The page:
New bioaerosol monitoring and modeling technologies tackle health and agriculture challenges
More than 80 million Europeans are allergic to pollen and fungal spores, and associated health costs are estimated to range between €50-150 billion per year. Likewise, billions of euros are lost because of crop destruction, tree diebacks, not to mention the environmental costs associated with fungicide use. To facilitate mitigation and adaptation actions, there is a critical need to monitor these particles and generate freely available and timely information to end-users across a range of key sectors.
The Finnish Meteorological Institute is coordinating SYLVA, an EU project funded under the Horizon Europe program, with support from the Swiss SERI governmental agency. SYLVA aims to develop cutting-edge biological aerosols monitoring technologies and infrastructure across Europe. Additionally, Academy of Finland research project SPORELIFE (consortium of FMI, SYKE and University of Turku) and Academy Fellow project ClimRust, focus on the challenges posed by fungal spores.
Mikhail Sofiev at the Finnish Meteorological Institute notes, "These projects will deliver new, tailored information to end-users, enhancing our understanding of environmental and climate-related changes in biological aerosols."
Radical improvement to bioaerosol monitoring
Technology used to monitor pollen dates to the 1950s, and Europe has led worldwide research in the field of bioaerosols. But the instrument developed 70 years ago does not satisfy modern requirements, with an overall uncertainty of over 30%, poor collection stability, and the lengthy manual microscopic analysis of samples delaying the data by 3-9 days.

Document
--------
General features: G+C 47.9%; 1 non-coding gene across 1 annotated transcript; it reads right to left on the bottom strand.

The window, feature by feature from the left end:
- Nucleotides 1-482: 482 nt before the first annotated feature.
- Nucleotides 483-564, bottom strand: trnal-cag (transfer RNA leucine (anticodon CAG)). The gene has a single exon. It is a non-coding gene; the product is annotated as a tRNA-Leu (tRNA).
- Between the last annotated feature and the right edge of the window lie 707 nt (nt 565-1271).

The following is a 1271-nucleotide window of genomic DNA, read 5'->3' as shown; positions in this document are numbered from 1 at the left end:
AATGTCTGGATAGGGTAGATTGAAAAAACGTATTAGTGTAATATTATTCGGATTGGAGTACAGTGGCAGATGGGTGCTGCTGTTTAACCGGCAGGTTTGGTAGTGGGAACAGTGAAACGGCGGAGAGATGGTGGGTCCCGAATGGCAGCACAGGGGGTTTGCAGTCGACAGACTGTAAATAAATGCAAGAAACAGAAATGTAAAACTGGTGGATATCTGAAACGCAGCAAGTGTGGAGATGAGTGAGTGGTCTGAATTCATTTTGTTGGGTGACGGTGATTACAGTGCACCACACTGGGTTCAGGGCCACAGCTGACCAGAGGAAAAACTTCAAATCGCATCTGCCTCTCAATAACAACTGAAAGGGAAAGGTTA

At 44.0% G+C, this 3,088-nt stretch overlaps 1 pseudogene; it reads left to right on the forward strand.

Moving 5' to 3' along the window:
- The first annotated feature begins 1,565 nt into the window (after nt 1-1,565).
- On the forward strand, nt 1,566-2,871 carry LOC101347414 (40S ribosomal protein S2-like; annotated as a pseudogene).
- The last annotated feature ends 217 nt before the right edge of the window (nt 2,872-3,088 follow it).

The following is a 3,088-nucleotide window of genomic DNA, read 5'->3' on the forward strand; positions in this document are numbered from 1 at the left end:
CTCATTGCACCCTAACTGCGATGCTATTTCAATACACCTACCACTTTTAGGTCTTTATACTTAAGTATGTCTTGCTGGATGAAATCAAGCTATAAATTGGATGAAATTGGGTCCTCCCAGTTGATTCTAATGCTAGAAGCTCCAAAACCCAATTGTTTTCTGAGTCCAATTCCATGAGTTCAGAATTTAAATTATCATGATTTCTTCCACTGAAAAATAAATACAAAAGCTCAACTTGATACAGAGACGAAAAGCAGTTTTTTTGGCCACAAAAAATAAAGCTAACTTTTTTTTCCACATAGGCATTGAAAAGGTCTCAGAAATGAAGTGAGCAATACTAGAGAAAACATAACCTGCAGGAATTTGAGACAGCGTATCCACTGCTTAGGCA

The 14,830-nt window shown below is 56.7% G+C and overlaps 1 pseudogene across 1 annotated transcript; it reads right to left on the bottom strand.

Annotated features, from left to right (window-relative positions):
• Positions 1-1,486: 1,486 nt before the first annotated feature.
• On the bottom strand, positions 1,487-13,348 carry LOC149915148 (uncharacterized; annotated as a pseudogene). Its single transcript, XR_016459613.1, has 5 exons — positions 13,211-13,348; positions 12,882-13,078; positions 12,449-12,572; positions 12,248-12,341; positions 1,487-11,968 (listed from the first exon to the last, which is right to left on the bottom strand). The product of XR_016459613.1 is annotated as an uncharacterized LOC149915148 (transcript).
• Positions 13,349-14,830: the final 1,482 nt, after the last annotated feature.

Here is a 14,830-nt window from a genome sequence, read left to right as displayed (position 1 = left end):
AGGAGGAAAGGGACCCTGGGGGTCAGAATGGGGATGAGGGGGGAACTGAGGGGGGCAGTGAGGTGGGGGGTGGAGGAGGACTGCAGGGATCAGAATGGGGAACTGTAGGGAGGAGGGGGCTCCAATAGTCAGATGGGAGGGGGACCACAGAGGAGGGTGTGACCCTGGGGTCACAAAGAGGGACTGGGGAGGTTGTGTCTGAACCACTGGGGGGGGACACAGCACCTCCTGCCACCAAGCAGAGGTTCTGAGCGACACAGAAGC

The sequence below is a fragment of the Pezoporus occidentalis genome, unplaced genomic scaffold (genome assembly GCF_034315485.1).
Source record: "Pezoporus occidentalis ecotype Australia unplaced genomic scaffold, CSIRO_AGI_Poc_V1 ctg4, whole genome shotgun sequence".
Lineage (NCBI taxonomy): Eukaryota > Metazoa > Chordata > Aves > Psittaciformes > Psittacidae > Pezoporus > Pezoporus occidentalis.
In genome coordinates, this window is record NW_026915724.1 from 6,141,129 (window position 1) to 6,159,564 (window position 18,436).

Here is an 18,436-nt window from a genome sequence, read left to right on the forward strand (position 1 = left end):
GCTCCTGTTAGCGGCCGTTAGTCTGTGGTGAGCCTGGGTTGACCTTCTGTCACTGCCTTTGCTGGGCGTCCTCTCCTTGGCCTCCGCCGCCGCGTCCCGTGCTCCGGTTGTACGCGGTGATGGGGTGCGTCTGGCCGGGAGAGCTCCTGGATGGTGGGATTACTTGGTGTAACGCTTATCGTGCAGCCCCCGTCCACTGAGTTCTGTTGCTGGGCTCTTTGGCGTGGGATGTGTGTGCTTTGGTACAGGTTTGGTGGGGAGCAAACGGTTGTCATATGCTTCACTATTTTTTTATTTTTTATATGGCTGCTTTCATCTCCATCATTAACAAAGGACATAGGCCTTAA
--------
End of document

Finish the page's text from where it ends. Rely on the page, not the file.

SYLVA aims to achieve a radical improvement, by filling gaps in temporal resolution, timeliness, coverage, and availability of information about bioaerosols. The project will develop open-source monitoring technologies and integrate them with existing European observing systems.
SPORELIFE and ClimRust will tackle the most-challenging aspects of monitoring and modelling of fungal spores, their distribution in the environment, biodiversity, on-going and forthcoming changes.
Addressing climate impact and agricultural benefits
Bioaerosols are significantly impacted by climate change, but some of them also affect climate through their role in cloud microphysics. These constitute one of the largest uncertainties in our understanding of climate change drivers.
Bioaerosols also provide critical insights into agriculture and forestry, aiding in predicting fruit production and reducing soil pollution by fungicides via more precise applications. Accurate pollen monitoring can also track climate-induced habitat shifts and invasion of new species.
The projects started in 2023, the first results addressing these challenges are expected next spring.
Mikhail Sofiev Research Professor, Dr. Finnish Meteorological Institute tel. +358 503 290 578 email@example.com
Veera Norros Dr., Senior Research Scientist Finnish Environment Institute tel. +358 295 251 459 firstname.lastname@example.org
Marje Prank Dr., Researcher Finnish Meteorological Insitute tel. +358 504 687 048 email@example.com